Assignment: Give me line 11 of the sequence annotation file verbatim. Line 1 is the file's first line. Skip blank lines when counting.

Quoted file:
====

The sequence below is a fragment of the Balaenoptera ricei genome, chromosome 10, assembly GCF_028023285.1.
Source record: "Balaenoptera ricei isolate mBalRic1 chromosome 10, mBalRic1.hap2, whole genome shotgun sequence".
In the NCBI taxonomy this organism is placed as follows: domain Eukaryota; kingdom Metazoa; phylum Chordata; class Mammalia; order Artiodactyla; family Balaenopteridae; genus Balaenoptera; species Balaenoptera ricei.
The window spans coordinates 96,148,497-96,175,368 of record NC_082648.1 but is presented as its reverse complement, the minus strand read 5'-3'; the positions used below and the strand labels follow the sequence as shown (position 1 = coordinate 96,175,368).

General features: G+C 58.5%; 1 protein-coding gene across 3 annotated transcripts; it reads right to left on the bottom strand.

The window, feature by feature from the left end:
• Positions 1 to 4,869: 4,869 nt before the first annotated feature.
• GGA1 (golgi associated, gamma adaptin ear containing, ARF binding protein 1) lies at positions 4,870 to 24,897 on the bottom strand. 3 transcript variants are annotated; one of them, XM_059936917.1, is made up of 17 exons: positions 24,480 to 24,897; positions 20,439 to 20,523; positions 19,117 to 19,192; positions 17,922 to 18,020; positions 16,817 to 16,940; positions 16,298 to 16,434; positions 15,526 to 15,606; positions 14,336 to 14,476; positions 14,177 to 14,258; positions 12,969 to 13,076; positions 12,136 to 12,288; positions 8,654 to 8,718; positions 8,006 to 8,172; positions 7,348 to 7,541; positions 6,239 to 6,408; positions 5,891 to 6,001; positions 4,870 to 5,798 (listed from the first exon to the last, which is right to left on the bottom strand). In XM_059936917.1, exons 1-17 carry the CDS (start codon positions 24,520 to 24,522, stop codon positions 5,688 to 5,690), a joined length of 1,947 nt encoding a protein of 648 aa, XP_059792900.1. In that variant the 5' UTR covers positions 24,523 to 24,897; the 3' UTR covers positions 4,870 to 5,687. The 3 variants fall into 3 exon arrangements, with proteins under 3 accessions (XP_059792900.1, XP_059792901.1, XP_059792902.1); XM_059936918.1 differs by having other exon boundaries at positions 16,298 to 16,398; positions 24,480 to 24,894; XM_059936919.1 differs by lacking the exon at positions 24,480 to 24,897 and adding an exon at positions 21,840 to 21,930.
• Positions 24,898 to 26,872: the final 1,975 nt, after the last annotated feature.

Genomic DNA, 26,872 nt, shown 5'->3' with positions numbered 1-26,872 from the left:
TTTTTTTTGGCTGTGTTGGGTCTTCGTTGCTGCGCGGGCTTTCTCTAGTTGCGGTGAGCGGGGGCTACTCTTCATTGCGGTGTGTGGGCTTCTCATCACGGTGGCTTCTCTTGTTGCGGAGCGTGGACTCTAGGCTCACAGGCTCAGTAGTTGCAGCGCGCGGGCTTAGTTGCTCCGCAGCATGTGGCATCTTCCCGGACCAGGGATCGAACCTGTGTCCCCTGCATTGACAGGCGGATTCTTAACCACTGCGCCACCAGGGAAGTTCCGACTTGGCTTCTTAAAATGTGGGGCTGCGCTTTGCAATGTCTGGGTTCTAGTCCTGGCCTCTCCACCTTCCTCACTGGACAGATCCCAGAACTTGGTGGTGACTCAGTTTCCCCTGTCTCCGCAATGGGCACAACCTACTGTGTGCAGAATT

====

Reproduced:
TTTTTTTTGGCTGTGTTGGGTCTTCGTTGCTGCGCGGGCTTTCTCTAGTTGCGGTGAGCGGGGGCTACTCTTCATTGCGGTGTGTGGGCTTCTCATCACGGTGGCTTCTCTTGTTGCGGAGCGTGGACTCTAGGCTCACAGGCTCAGTAGTTGCAGCGCGCGGGCTTAGTTGCTCCGCAGCATGTGGCATCTTCCCGGACCAGGGATCGAACCTGTGTCCCCTGCATTGACAGGCGGATTCTTAACCACTGCGCCACCAGGGAAGTTCCGACTTGGCTTCTTAAAATGTGGGGCTGCGCTTTGCAATGTCTGGGTTCTAGTCCTGGCCTCTCCACCTTCCTCACTGGACAGATCCCAGAACTTGGTGGTGACTCAGTTTCCCCTGTCTCCGCAATGGGCACAACCTACTGTGTGCAGAATT